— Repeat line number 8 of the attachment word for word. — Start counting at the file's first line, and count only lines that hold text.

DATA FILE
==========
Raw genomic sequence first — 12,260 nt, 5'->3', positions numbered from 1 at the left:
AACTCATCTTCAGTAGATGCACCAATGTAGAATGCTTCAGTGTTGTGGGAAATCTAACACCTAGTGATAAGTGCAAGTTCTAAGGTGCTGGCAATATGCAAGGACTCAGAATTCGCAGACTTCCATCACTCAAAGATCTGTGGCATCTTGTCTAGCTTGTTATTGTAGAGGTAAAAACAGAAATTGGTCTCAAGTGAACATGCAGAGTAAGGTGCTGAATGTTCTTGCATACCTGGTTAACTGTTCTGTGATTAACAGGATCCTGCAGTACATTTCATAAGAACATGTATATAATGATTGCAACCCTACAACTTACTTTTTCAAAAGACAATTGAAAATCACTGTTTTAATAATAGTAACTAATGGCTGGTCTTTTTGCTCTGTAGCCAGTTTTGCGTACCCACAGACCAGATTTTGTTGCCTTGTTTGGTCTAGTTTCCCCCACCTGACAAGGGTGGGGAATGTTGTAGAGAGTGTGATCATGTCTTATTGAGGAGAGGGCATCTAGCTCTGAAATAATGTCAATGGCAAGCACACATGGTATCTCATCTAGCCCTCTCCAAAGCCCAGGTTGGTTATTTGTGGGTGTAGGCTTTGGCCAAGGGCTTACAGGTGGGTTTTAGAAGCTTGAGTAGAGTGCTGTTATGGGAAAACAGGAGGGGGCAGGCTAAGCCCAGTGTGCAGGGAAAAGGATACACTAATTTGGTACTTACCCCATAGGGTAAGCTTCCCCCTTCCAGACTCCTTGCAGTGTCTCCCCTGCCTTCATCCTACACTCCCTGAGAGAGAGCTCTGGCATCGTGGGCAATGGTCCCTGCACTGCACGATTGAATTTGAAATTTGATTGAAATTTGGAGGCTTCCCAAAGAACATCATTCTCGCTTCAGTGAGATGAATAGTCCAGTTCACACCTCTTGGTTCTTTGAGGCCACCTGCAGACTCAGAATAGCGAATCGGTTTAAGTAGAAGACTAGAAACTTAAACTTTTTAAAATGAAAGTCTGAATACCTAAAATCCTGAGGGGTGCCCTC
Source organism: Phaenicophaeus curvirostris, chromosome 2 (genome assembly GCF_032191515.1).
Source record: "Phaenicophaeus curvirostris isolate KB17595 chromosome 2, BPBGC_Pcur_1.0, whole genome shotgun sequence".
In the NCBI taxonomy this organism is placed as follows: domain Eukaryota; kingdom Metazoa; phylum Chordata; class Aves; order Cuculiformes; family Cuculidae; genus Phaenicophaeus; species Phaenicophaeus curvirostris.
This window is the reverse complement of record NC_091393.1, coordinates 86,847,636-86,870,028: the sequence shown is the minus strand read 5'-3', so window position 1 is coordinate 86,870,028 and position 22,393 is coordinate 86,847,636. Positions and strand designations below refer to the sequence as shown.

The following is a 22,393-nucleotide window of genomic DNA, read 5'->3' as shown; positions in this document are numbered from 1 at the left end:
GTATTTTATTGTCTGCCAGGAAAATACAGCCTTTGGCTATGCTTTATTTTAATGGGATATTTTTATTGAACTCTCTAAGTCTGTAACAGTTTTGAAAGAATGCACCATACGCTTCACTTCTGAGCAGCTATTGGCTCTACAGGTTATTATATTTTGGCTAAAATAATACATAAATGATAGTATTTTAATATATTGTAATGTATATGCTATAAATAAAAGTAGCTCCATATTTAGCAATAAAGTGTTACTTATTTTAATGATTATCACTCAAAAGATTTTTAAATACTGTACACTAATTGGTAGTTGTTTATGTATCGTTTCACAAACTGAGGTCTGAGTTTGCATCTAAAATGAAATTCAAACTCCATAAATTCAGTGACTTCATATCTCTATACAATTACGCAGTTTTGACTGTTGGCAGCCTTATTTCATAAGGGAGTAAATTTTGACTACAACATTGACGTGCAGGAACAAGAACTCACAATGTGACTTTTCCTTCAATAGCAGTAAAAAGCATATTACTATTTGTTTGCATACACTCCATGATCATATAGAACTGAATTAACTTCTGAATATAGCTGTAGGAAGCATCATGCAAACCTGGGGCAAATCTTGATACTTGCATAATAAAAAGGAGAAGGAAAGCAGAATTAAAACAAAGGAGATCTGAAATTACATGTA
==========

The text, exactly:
GTATTTTATTGTCTGCCAGGAAAATACAGCCTTTGGCTATGCTTTATTTTAATGGGATATTTTTATTGAACTCTCTAAGTCTGTAACAGTTTTGAAAGAATGCACCATACGCTTCACTTCTGAGCAGCTATTGGCTCTACAGGTTATTATATTTTGGCTAAAATAATACATAAATGATAGTATTTTAATATATTGTAATGTATATGCTATAAATAAAAGTAGCTCCATATTTAGCAATAAAGTGTTACTTATTTTAATGATTATCACTCAAAAGATTTTTAAATACTGTACACTAATTGGTAGTTGTTTATGTATCGTTTCACAAACTGAGGTCTGAGTTTGCATCTAAAATGAAATTCAAACTCCATAAATTCAGTGACTTCATATCTCTATACAATTACGCAGTTTTGACTGTTGGCAGCCTTATTTCATAAGGGAGTAAATTTTGACTACAACATTGACGTGCAGGAACAAGAACTCACAATGTGACTTTTCCTTCAATAGCAGTAAAAAGCATATTACTATTTGTTTGCATACACTCCATGATCATATAGAACTGAATTAACTTCTGAATATAGCTGTAGGAAGCATCATGCAAACCTGGGGCAAATCTTGATACTTGCATAATAAAAAGGAGAAGGAAAGCAGAATTAAAACAAAGGAGATCTGAAATTACATGTA